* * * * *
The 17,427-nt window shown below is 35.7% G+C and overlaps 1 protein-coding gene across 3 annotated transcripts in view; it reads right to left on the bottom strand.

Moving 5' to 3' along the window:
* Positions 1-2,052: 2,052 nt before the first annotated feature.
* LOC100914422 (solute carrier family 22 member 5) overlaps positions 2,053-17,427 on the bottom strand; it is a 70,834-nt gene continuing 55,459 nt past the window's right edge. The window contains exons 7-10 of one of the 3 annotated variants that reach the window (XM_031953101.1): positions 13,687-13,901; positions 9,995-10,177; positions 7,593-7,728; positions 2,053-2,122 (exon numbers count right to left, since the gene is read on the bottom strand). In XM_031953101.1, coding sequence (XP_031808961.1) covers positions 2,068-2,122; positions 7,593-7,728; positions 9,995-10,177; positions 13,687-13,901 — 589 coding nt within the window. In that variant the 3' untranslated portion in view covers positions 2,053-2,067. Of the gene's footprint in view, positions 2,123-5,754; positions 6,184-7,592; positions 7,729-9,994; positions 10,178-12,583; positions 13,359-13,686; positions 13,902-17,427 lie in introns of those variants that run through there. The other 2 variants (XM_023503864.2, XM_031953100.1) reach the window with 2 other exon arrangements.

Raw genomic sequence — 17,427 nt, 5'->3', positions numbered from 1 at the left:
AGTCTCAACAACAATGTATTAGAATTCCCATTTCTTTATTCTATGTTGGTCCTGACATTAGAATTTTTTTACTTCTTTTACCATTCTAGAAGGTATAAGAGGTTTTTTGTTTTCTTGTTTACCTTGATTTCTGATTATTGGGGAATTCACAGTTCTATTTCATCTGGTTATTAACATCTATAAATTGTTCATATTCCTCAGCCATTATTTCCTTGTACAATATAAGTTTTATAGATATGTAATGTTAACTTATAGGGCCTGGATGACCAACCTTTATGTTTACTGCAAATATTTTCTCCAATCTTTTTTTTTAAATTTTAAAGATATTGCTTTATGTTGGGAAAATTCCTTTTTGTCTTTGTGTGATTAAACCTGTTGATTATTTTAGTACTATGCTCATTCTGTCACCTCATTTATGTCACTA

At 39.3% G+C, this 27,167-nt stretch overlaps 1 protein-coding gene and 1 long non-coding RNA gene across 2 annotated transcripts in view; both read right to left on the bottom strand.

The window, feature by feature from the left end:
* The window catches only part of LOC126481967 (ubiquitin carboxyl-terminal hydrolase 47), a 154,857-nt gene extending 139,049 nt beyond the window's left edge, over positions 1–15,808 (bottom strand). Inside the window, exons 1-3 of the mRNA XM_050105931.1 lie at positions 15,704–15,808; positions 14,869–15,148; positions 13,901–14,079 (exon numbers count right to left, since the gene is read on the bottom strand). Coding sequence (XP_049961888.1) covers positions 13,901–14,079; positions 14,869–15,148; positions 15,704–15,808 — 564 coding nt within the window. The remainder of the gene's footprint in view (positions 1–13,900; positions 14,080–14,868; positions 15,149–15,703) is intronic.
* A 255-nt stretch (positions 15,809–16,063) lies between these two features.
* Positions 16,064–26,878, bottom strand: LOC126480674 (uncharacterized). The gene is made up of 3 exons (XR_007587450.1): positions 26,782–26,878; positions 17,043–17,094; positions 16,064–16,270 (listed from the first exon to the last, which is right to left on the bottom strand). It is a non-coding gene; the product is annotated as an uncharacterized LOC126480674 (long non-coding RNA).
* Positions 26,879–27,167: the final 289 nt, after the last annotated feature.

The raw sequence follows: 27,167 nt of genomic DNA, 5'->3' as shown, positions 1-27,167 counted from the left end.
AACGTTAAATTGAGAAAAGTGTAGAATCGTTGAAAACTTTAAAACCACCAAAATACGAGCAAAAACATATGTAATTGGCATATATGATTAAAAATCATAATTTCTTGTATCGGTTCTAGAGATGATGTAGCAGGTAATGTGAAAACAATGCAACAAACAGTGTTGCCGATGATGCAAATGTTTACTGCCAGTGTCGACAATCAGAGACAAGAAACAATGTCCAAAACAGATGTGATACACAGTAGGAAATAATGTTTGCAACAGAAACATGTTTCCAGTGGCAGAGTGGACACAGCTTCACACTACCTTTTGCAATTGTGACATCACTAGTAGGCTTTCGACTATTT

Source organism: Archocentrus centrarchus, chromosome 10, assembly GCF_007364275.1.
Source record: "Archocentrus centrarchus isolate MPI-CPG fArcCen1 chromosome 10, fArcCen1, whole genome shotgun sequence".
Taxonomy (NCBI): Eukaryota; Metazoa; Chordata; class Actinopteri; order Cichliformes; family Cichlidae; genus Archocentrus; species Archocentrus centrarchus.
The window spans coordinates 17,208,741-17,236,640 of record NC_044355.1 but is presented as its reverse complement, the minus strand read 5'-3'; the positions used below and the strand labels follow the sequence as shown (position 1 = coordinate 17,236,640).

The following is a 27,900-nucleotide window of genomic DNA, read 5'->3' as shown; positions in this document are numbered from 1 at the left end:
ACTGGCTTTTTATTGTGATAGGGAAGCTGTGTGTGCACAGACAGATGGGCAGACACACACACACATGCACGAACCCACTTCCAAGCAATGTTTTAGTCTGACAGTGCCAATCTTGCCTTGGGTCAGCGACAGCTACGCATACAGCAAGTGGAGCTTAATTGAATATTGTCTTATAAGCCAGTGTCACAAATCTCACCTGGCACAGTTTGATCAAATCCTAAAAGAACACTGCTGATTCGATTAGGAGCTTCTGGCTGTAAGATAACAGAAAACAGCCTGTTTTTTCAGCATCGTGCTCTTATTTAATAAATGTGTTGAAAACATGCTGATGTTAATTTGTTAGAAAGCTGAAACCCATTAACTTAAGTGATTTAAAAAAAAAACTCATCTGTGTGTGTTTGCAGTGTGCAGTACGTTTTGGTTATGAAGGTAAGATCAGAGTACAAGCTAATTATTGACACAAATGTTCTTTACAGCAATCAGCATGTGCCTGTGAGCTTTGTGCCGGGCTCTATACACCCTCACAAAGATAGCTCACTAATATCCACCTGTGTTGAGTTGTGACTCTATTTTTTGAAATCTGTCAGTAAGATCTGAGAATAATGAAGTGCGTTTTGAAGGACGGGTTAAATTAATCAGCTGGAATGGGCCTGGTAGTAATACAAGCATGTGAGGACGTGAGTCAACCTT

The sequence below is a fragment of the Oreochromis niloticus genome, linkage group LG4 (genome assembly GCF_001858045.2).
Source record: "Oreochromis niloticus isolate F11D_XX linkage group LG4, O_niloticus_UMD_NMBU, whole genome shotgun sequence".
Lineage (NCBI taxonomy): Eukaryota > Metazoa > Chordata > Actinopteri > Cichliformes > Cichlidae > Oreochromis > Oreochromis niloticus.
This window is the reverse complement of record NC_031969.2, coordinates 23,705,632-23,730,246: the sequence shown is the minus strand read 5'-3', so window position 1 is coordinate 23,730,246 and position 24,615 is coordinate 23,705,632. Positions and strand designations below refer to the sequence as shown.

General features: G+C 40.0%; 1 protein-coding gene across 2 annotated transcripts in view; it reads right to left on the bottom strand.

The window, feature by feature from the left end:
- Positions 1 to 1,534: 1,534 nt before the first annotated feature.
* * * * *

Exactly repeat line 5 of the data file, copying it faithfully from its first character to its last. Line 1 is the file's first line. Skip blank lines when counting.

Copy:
Raw genomic sequence — 17,427 nt, 5'->3', positions numbered from 1 at the left: